Sure Venice, Louisiana is known for amazing fishing, but it doesn’t stop there! Duck hunting is also a very popular sport and a must on the Venice to-do list. When you book a duck hunting trip with Home Run Charters, our experienced crew is fully equipped to provide an experience like none other and will share their tricks of the trade to help make your hunt a successful one. To get you started, here is a closer look of some of the most commonly found duck species in our neck of the woods….
Red Heads: The redhead is a medium-sized diving duck that has specially adapted to foraging underwater. Its legs are placed farther back on the body with larger than average webbing on its feet and broader bills that help facilitate the foraging. Redheads average in size at 15 inches long with a 33-inch wingspan. During the winter, redheads flock to large areas of water near the coast so they are protected from large waves, but can also be found in reservoirs, lakes, playa wetlands, freshwater river deltas, coastal marshes, estuaries, and bays.
Pintail: The pintail prefers open wetlands and nests on the ground, most commonly away from water. Pintails feed by dabbling plant food and add small invertebrates to their diet during nesting season. When they are not breeding, pintails form large, mixed flocks with other duck species. Fairly large, males average 23 to 30 inches in length and weigh up to three pounds. Females are slightly smaller with an average size of 20 to 25 inches in length and weigh up to 2.5 pounds. Both sexes have blue-grey bills and grey legs and feet. Drakes have a thin white stripe undercarriage, and the hen has a more subtle and subdued plumage of brown feathers.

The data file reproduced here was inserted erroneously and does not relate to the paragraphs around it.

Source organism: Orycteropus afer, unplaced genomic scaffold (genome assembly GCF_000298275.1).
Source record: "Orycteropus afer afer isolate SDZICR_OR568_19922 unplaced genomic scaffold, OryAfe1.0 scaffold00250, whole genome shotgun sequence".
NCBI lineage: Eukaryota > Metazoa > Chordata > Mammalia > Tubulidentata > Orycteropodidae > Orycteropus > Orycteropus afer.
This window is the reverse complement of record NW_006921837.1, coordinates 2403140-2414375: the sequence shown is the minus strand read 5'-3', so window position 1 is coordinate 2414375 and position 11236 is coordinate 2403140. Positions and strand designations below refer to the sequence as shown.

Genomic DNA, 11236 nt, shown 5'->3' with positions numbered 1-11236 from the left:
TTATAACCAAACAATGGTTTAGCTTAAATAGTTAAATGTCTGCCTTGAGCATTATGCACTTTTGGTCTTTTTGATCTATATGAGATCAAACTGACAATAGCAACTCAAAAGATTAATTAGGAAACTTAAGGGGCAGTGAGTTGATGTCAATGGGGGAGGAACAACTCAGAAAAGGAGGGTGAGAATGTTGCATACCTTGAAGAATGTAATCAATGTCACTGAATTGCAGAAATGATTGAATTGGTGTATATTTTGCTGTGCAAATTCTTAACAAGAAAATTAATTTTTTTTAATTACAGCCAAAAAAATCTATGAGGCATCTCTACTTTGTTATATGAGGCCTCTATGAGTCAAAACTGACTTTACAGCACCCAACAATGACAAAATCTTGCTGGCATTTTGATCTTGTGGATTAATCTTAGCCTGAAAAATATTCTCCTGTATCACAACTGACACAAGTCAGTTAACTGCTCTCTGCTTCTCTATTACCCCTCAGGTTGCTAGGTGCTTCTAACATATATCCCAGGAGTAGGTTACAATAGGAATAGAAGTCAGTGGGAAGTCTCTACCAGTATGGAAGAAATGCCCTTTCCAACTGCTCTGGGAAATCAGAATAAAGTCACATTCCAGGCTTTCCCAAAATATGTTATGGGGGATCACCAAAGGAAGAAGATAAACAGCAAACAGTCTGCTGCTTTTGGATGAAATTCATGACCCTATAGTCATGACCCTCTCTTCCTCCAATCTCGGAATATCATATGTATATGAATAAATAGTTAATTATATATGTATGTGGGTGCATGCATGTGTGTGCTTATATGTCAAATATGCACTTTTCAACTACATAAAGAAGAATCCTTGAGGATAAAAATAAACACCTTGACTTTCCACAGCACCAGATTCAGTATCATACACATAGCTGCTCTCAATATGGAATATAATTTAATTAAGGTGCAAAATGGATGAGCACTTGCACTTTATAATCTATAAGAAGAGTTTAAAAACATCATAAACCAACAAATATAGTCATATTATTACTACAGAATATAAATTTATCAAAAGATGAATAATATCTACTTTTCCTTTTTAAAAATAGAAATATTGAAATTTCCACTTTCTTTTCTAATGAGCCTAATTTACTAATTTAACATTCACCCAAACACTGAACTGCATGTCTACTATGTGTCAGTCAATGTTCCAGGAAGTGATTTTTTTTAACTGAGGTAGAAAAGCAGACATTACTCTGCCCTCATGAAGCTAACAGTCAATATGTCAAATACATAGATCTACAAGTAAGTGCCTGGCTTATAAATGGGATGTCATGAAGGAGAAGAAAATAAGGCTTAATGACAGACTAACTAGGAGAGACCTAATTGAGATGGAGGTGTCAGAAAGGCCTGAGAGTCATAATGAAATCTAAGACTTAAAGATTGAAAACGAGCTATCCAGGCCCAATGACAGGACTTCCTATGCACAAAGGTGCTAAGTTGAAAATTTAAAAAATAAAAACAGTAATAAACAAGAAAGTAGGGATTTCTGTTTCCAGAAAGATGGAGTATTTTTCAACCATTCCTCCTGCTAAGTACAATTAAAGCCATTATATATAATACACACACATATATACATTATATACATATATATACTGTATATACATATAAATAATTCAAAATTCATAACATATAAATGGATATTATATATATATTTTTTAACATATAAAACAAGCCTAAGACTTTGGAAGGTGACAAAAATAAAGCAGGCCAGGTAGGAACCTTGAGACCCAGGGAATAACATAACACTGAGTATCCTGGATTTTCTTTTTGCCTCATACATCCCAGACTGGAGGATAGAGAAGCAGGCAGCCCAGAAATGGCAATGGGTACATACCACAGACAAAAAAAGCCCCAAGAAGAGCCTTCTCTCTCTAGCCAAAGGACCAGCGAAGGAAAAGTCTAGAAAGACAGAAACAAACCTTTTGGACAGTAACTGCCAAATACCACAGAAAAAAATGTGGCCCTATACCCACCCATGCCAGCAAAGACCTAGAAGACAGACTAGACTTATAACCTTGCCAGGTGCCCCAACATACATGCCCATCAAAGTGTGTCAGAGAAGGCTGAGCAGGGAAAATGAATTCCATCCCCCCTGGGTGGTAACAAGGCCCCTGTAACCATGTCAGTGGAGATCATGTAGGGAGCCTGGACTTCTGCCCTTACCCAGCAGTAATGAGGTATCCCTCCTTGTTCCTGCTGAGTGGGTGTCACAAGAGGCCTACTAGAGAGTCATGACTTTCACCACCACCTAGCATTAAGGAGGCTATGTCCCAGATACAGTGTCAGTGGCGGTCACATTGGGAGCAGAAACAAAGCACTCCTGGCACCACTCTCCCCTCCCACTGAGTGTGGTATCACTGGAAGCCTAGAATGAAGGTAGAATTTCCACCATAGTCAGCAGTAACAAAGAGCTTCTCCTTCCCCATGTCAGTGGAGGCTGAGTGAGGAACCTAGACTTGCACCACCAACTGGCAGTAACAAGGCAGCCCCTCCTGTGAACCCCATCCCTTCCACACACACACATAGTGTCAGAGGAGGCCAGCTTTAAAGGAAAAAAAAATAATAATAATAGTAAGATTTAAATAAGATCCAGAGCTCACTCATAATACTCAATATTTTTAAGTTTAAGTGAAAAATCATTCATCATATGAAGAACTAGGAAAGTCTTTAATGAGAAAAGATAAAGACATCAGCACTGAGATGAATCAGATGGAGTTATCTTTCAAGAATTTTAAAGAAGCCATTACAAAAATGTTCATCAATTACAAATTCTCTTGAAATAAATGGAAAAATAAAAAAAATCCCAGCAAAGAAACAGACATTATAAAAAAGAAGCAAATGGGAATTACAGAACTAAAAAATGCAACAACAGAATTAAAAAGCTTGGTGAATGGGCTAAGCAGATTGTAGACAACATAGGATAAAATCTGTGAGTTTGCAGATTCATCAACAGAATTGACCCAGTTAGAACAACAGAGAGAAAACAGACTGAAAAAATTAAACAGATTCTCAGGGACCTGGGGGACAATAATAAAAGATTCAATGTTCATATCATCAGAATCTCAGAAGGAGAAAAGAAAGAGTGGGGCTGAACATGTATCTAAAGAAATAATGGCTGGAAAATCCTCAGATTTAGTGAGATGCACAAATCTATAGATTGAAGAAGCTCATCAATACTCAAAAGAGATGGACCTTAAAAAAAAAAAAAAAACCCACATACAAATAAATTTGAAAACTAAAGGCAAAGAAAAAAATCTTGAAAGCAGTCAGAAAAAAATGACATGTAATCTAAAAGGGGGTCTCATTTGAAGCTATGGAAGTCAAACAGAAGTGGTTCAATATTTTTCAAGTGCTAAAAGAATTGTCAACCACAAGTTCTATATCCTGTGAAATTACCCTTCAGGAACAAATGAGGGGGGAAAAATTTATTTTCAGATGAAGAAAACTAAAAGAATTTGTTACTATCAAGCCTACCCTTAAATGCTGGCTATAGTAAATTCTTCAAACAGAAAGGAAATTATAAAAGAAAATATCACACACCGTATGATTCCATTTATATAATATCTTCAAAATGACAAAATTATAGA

Canvasback: The largest diving duck found in North America, canvasback range in size from 19 to 22 inches in length, with a wingspan of 31 to 35 inches, and an average weight of up to 3.5 pounds. This species has a distinctive wedge-shaped head and long graceful neck. The drake has a black bill, a chestnut red head and neck, and a black breast. The hen also has a black bill, a light brown head and neck, and a darker brown chest and foreback. The canvasback feeds mainly by diving and sometimes by dabbling, mostly eating seeds, buds, leaves, tubers, roots, snails, and insect larvae. Their large webbed feet have been adapted for diving, and the bill helps dig tubers from the substrate.
Mallards: The mallard is a dabbing duck that breeds throughout temperate climates. Drakes have a glossy green head and are grey on wings and the belly while the hens have mainly brown-speckled plumage. Both sexes have an area of white-bordered black or iridescent blue feathers on their wings. Mallards average 20 to 26 inches in length with a wingspan of 32 to 39 inches. Average weights are slightly higher than most other dabbling ducks at 1.6 to 3.5 pounds. Mallards live in wetlands, eat water plants and small animals, and are quite social, preferring to congregate in groups or flocks of varying sizes.
Teal: One of the smaller species of the dabbling duck group, teal are found all over North America. The average size of teal is 16 inches in length with a wingspan of 23 inches and a weight of 13 ounces. The adult male has a greyish blue head with a white facial crescent, a light brown body with a white patch near the rear and a black tail. The female is mottled brown and has a whitish area at the base of its bill. Teal tend to inhabit the shoreline and prefer calm water and sluggish currents. They are most commonly found inland in marshes, lakes, ponds, pools, and shallow streams.
Duck hunting season runs from late fall to late winter, so it’s go time! Check out our Blast and Cast package where you can hunt duck early in the morning and end the day with an inshore chartered fishing trip. For more information or to check our availability, please call (504) 909-TUNA.